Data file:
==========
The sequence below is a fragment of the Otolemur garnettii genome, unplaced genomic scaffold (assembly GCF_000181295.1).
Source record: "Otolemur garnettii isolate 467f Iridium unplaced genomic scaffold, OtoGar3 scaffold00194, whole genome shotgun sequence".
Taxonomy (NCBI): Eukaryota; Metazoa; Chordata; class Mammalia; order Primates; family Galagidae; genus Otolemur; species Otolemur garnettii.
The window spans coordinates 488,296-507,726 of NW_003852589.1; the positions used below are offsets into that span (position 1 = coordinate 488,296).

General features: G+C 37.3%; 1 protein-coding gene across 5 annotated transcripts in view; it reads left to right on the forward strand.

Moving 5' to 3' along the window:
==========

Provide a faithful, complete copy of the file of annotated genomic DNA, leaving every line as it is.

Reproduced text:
The sequence below is a fragment of the Otolemur garnettii genome, unplaced genomic scaffold (assembly GCF_000181295.1).
Source record: "Otolemur garnettii isolate 467f Iridium unplaced genomic scaffold, OtoGar3 scaffold00194, whole genome shotgun sequence".
Taxonomy (NCBI): Eukaryota; Metazoa; Chordata; class Mammalia; order Primates; family Galagidae; genus Otolemur; species Otolemur garnettii.
The window spans coordinates 488,296-507,726 of NW_003852589.1; the positions used below are offsets into that span (position 1 = coordinate 488,296).

General features: G+C 37.3%; 1 protein-coding gene across 5 annotated transcripts in view; it reads left to right on the forward strand.

Moving 5' to 3' along the window: